Hard to Break
from Chaplain (Colonel-Retired) Steven L. Berry
Advisory Board, Hardrock Charlie Foundation
On 23 May 2003, I was a newly-promoted Lieutenant Colonel in the US Army, and I was serving as the Deputy Division Chaplain, 82nd Airborne Division, at Fort Bragg, NC. The Division Chaplain was in Afghanistan, and I had the responsibility for ensuring the delivery of pastoral care to the portion of the Division still at Fort Bragg, along with the paratroopers’ families that remained behind, as we continued to load personnel and equipment on C-17 aircraft, now bound for Iraq. The pace and workload for the previous two months had been punishing for all concerned.
But, on this day, 23 May, I was hopeful for something a bit different. Little did I know, however, how different it would be for me. I was scheduled for an afternoon proficiency parachute jump onto Sicily Drop Zone at Fort Bragg. It was going to be a paratrooper’s delight: a beautiful day in broad daylight, a C-130 aircraft, 1000′ drop altitude, no equipment (aside from the parachute, of course), comrades, and colleagues. A daytime “Hollywood” jump was a rare treat at the time, and I was looking forward to it. What could possibly go wrong?
Everything pertaining to the jump went like clockwork. A good, solid Jumpmaster team in the aircraft. A good exit from the aircraft by yours truly. (No, really, it was.) No twists in my suspension lines. Sun blazing in the sky. The winds on the ground were only 2-3 knots. (But, then, weren’t they always?) All good! Then, came the part that I always dreaded; specifically, the landing part. The ground comes up fast, especially the last 100 feet, and it can be hard, (Go outside and jump off the edge of your roof while wearing 100 pounds of kit. That’s about it.) I completed all the “points of performance”, as I had been trained to do, for a proper parachute landing fall (PLF), and I prepared for a left-rear fall. I was all set. But the ground was not so compliant. Later on, I realized that I had heard and felt the bone break.
The human femur is the hardest bone in the body (as hard as concrete, or so I was later told), and it is, by far, the most difficult bone to break. Sometimes, it is a fatal break, given its nearness to the femoral artery. Always, it is a painful break.
I remember thinking that it was surely just a muscle cramp in my left leg and that, if I could just stand up, I could certainly stretch it out. So, it was with much determination and significant discomfort, that I made it to my “foot.” I say “my foot”, because I could NOT stand on my “feet.” My left foot seemed to have a mind of its own! I looked down at my feet to find my right foot pointing in exactly the direction that I was facing. So far, so good. However, my left foot was pointing backward; that is, in the opposite direction.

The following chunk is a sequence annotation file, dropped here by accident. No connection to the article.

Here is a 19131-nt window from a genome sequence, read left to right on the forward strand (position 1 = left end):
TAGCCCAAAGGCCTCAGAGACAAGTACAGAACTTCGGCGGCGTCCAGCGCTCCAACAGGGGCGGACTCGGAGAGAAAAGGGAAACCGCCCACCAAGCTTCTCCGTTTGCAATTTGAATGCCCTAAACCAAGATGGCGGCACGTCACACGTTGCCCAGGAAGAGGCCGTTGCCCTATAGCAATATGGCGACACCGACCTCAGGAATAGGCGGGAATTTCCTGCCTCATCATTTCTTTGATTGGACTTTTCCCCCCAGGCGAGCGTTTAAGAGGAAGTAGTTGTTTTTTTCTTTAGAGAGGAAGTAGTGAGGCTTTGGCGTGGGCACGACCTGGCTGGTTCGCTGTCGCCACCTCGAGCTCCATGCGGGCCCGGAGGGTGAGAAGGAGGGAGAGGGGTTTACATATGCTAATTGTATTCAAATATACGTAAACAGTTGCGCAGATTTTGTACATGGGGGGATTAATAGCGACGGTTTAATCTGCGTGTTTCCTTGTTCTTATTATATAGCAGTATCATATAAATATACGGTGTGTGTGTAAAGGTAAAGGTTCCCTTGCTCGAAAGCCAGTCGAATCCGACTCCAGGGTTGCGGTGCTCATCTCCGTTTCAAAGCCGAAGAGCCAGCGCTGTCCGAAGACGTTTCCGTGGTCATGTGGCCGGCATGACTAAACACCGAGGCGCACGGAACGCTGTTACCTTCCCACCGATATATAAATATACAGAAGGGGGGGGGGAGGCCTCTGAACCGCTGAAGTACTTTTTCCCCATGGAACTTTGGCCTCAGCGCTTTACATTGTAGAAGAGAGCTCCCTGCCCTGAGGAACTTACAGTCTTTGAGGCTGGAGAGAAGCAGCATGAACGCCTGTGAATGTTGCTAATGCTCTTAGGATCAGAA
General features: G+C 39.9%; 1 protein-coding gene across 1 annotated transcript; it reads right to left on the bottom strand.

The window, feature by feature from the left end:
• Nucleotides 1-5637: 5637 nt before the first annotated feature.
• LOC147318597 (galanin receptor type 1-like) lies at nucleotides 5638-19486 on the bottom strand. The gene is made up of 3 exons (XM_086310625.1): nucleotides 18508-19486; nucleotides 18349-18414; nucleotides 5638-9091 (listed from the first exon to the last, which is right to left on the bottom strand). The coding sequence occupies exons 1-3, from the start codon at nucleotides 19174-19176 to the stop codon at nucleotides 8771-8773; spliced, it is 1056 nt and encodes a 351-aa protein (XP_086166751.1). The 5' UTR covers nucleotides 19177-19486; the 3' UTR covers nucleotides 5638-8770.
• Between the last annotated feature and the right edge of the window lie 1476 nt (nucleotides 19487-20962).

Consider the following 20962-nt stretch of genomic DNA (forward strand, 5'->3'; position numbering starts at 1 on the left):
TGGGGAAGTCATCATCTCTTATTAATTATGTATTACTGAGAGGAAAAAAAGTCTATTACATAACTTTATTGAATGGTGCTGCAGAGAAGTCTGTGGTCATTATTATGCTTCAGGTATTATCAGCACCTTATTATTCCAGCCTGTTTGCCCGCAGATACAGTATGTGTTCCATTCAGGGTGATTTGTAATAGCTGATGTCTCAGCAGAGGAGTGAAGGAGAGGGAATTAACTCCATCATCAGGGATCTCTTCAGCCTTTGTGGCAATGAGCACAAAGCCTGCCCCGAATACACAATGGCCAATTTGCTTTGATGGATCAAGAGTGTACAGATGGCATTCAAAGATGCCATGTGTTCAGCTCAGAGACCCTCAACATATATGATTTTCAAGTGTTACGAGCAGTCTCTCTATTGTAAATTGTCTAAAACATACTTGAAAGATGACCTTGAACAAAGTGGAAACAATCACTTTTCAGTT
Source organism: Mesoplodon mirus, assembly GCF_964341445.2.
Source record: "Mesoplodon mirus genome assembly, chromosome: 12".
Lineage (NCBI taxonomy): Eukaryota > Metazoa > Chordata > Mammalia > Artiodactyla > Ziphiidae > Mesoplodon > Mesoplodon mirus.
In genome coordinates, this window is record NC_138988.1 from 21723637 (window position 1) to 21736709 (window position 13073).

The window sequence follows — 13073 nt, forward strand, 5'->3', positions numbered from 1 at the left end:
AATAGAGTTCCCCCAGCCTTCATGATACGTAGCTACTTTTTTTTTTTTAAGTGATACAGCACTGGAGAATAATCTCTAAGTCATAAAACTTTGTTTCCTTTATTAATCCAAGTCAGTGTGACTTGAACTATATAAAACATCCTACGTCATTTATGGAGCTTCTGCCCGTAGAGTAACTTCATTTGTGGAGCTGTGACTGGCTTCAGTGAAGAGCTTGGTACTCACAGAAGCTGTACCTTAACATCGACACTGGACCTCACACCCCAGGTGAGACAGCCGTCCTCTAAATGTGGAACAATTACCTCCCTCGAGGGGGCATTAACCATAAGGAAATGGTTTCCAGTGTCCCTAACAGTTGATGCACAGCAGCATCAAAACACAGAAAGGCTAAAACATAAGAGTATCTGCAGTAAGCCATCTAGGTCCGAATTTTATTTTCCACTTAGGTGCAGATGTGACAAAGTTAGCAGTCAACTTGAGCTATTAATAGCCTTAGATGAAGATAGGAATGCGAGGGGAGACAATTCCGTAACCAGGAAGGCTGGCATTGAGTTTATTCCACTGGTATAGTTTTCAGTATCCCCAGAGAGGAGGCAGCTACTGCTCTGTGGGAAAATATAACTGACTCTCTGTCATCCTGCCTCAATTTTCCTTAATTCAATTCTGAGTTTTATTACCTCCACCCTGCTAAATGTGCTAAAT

Hmmm. Not so good. Now, armed with the understanding that this was not simply a muscle cramp, I managed to lower myself to the ground, this time with a double dose of determination and discomfort. Shortly, a fellow jumper summoned the medics, and I was transported to Womack Army Community Hospital for an emergent surgery to repair my femur and hip. (This will be another story for another day.)
How quickly a day can change. How quickly our hopes can be deflated and our spirits defeated. How quickly troubles can come upon us. How quickly we can become downcast and discouraged. How quickly. Call them what you will: circumstances, hard times, bad luck, Karma, etc. While there are a number of ways to describe troubled times, all definitions point toward the same things: suffering, pain, and, perhaps, even despair.
Rangers are tough and resistant. Like the human femur, they, too, are hard to break. But, break, they will. Break, they do. And, though they may be falling apart, they will try, again and again, to rise to their feet, summoning every drop of determination while suffering every probable discomfort. If this sounds like you, then know that there are Brothers around you with arms open and extended to give you a hand up. There is aid for the broken heart, for the wounded soul. Reach out. Don’t put it off for another day.
The Swiss Reformer, John Calvin, said that we are broken actors, who are acting out our roles on a broken stage. What a rich word picture he has painted: broken people living together in a broken world, touched in every way by trials and troubles. This is a good reminder to all of us to support our Brothers, for surely, as it pertains to life, we are in this together.
“I will never leave a fallen comrade . . .” RLTW